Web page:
|Authors||E. G. Gran|
|Title||Congestion Management in Lossless Interconnection Networks|
|Afilliation||, Communication Systems|
|Publication Type||PhD Thesis|
|Year of Publication||2014|
|Publisher||Faculty of Mathematics and Natural Sciences, University of Oslo|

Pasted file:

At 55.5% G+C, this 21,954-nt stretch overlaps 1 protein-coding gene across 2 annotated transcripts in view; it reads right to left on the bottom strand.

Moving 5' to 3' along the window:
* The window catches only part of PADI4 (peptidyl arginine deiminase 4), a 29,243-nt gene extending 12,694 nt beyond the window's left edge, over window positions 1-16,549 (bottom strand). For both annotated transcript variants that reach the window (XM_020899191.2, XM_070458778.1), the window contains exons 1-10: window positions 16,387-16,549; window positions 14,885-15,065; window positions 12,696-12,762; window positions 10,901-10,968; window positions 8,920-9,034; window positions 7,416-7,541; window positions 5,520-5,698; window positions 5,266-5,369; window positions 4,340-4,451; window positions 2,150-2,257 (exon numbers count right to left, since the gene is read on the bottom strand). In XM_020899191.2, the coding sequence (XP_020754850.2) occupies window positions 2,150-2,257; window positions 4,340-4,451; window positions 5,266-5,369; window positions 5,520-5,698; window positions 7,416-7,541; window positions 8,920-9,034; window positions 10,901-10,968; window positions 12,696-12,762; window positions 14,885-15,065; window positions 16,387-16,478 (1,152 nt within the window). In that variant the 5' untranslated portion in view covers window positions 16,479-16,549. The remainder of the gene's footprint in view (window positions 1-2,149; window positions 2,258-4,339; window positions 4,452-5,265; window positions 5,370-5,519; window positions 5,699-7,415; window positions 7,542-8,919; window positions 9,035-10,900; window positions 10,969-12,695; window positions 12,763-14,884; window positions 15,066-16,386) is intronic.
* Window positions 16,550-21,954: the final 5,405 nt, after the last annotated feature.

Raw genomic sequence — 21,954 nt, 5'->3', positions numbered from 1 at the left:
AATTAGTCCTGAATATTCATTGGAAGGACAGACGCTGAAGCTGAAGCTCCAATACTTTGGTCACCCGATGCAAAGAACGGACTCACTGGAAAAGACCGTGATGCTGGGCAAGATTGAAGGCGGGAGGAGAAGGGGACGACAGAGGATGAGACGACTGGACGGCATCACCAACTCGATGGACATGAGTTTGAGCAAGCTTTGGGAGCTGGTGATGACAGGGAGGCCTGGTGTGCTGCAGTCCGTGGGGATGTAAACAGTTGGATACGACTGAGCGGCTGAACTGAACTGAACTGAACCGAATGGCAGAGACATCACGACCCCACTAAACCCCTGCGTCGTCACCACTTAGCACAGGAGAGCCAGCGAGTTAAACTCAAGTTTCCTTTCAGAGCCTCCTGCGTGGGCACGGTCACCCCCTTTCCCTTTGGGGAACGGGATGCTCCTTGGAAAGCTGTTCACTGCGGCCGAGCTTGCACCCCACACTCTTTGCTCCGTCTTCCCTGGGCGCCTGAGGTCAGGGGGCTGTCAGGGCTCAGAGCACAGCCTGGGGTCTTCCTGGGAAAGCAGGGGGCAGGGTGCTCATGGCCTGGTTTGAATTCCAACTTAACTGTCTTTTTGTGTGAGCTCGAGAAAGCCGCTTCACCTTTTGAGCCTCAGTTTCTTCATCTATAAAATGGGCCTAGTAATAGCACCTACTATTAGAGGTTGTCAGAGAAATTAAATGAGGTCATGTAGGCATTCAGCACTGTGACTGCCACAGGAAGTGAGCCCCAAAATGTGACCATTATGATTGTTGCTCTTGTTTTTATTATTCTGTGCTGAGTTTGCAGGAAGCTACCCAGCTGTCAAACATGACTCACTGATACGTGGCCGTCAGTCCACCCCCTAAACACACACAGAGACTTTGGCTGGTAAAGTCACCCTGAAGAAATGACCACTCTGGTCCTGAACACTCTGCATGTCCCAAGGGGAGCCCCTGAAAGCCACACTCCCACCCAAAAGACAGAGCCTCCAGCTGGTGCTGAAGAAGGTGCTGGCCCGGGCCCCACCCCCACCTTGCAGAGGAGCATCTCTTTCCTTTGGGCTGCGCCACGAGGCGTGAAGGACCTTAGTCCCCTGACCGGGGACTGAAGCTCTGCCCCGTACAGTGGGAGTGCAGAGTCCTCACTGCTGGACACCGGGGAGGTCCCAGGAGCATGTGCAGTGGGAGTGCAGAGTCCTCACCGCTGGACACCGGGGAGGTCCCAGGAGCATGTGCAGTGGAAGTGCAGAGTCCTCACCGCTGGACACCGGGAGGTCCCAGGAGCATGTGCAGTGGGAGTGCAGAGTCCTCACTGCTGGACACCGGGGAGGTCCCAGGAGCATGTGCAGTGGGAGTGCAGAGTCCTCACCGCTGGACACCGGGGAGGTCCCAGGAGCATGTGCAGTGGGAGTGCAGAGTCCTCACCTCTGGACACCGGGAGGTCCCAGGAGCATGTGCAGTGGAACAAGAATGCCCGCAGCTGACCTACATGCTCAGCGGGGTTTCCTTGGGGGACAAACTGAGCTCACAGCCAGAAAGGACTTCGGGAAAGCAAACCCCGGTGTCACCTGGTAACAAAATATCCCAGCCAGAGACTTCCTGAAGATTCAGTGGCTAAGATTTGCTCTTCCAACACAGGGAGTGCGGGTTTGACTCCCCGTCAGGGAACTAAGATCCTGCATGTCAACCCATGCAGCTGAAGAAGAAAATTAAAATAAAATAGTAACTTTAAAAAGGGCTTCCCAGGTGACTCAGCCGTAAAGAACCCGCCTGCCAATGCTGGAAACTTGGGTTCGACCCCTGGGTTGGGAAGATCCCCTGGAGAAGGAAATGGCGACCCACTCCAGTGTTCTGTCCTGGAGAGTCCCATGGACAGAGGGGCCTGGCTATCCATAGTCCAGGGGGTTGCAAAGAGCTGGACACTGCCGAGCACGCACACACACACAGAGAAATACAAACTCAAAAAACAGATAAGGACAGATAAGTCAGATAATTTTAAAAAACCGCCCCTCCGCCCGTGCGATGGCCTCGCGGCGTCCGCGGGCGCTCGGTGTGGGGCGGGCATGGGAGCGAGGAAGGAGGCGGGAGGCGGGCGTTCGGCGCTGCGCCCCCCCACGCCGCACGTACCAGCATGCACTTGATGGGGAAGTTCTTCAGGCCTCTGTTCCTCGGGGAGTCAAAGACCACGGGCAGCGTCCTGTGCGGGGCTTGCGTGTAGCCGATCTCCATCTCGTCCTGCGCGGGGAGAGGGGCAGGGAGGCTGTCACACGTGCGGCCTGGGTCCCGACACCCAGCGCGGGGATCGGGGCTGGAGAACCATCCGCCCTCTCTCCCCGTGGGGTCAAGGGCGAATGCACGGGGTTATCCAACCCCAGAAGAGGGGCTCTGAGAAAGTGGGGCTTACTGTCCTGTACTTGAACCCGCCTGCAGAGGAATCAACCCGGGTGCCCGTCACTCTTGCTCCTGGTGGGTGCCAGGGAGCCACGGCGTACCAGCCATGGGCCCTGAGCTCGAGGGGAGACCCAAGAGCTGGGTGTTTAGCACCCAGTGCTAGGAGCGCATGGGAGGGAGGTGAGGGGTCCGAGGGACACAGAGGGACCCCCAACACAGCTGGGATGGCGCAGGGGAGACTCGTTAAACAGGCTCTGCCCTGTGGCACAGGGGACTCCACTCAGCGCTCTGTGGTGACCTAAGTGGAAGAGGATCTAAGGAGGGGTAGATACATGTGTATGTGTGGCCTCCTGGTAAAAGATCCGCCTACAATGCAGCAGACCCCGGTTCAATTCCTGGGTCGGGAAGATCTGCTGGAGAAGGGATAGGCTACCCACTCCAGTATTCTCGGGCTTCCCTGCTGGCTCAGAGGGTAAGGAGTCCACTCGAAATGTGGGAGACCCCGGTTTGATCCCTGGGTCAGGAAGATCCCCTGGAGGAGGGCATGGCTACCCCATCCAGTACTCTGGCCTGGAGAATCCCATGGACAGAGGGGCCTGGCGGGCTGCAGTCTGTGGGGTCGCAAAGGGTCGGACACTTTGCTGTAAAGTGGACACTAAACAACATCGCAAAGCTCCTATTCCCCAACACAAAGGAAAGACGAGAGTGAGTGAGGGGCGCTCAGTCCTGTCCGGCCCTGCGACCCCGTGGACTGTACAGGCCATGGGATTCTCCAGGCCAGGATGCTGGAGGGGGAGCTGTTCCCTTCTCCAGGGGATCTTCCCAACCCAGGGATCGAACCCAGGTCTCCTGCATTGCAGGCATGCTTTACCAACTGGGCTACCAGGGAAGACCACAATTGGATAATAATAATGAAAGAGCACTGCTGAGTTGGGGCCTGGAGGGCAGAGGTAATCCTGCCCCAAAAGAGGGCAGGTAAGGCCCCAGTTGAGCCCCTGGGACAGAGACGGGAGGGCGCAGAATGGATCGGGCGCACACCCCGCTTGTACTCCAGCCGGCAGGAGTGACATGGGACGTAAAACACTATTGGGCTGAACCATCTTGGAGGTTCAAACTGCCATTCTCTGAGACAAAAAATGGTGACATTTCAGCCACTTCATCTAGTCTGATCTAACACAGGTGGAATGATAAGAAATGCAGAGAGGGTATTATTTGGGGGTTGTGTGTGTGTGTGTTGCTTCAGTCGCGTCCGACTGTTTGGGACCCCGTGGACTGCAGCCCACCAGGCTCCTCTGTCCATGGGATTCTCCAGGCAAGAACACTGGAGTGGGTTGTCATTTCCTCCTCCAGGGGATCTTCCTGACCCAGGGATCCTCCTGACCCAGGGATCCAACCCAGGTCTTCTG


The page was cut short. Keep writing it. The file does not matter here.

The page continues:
In supercomputers and modern data center clusters lossless interconnection networks are frequently used to achieve high throughput and low latency. It has been known for three decades however, that congestion and congestion spreading in such networks can lead to severe performance degradation if no countermeasure is taken. Nevertheless, for a long time, the challenges related to network-wide congestion in lossless interconnection networks received little attention. A combination of tuning and tailoring of network characteristics for a given application, together with overprovisioning of network resources, kept congestion and congestion spreading from occurring in practice. To be able to dynamically manage congestion was then not really needed. During the last decade, however, we have seen a renewed interest in congestion management for lossless interconnection networks. The use of virtualization together with an increased focus on cost-efficient green computing have spawned a desire to operate networks with dynamic and unpredictable traffic patterns closer to saturation. As such, proper congestion management is needed. In this thesis, we study congestion management in lossless interconnection networks in general, while giving special attention to the congestion control mechanism specified for InfiniBand, currently one of the most popular interconnection network standards. The contributions of the thesis include guidelines on how to implement congestion detection in switches facilitating injection throttling at the source nodes to avoid unfair treatment of contributors to congestion; an exploration of the rich InfiniBand congestion control parameter space and the corresponding influence on the performance of the congestion control mechanism; a study of the scope of an injection throttling based congestion management mechanism, like the one specified for InfiniBand; an abstract classification scheme for congestion trees of varying degree of dynamics; and finally, two novel congestion management mechanisms for input buffered switches and switches utilizing virtual output queuing, respectively, to overcome the weaknesses of current congestion management mechanisms based on injection throttling or hot-flow dynamic isolation.